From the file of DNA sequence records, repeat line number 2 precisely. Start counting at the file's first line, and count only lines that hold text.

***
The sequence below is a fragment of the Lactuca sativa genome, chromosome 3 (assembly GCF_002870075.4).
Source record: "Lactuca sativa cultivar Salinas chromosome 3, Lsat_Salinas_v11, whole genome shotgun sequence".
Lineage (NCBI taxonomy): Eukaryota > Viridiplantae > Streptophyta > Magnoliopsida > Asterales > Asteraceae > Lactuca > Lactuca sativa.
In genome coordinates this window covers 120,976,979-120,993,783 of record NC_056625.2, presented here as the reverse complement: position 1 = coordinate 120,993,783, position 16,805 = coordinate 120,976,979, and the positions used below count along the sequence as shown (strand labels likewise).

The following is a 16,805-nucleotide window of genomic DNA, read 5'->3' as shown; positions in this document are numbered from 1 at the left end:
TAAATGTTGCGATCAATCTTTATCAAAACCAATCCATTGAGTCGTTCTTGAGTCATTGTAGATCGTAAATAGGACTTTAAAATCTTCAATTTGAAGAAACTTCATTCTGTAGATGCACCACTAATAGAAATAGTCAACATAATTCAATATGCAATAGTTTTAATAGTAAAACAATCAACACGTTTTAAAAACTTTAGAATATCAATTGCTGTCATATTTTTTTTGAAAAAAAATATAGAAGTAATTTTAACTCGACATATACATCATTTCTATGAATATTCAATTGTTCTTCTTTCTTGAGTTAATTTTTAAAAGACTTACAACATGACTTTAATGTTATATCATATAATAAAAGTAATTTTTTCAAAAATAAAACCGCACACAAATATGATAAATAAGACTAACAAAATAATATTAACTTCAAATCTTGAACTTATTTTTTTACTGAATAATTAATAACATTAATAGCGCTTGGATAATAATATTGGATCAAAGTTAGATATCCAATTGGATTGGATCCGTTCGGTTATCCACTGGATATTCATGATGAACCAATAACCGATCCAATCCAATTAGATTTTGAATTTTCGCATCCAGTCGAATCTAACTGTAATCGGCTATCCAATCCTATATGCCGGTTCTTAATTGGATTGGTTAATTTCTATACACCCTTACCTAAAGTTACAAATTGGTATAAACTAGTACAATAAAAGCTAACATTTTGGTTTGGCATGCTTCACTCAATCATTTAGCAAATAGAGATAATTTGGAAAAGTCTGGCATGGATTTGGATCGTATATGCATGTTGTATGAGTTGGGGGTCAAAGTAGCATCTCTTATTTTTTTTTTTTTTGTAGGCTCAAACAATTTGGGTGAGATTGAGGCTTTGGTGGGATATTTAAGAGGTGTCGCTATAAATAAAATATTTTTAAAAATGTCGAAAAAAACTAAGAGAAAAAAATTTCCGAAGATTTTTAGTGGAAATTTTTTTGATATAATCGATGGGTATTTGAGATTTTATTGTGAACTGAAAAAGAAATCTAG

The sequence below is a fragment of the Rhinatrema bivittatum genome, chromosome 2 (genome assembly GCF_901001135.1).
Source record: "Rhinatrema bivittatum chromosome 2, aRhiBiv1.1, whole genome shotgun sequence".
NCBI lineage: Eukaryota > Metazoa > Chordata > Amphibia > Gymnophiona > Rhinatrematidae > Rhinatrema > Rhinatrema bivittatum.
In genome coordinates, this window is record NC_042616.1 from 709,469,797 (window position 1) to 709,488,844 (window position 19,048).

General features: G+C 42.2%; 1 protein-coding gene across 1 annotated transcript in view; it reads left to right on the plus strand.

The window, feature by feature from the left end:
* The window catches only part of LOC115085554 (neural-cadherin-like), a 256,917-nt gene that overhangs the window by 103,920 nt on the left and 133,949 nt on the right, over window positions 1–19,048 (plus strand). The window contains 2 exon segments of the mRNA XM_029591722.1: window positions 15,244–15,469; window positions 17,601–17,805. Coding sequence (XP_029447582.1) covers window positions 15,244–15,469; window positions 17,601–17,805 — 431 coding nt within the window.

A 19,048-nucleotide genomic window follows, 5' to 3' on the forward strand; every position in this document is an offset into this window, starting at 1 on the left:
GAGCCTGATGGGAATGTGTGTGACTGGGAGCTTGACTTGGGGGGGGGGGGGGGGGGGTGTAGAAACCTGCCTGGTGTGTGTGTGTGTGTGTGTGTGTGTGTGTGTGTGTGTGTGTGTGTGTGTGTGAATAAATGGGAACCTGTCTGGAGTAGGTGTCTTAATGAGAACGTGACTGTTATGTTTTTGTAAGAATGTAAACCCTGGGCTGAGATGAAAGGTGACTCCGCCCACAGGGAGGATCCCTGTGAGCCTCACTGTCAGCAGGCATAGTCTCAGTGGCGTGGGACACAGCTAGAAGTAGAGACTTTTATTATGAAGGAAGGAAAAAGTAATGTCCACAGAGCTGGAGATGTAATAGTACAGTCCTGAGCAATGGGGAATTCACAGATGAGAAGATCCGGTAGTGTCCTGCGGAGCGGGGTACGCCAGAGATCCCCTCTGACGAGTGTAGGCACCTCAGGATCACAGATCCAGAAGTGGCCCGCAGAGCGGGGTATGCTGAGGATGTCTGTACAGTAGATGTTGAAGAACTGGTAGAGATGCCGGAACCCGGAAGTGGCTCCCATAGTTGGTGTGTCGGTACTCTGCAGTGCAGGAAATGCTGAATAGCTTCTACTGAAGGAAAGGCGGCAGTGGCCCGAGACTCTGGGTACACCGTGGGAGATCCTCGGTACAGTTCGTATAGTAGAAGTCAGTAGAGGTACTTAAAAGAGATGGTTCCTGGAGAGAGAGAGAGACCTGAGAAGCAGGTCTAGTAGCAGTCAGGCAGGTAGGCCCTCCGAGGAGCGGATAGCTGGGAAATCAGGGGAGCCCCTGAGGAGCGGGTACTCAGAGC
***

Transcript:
Source record: "Lactuca sativa cultivar Salinas chromosome 3, Lsat_Salinas_v11, whole genome shotgun sequence".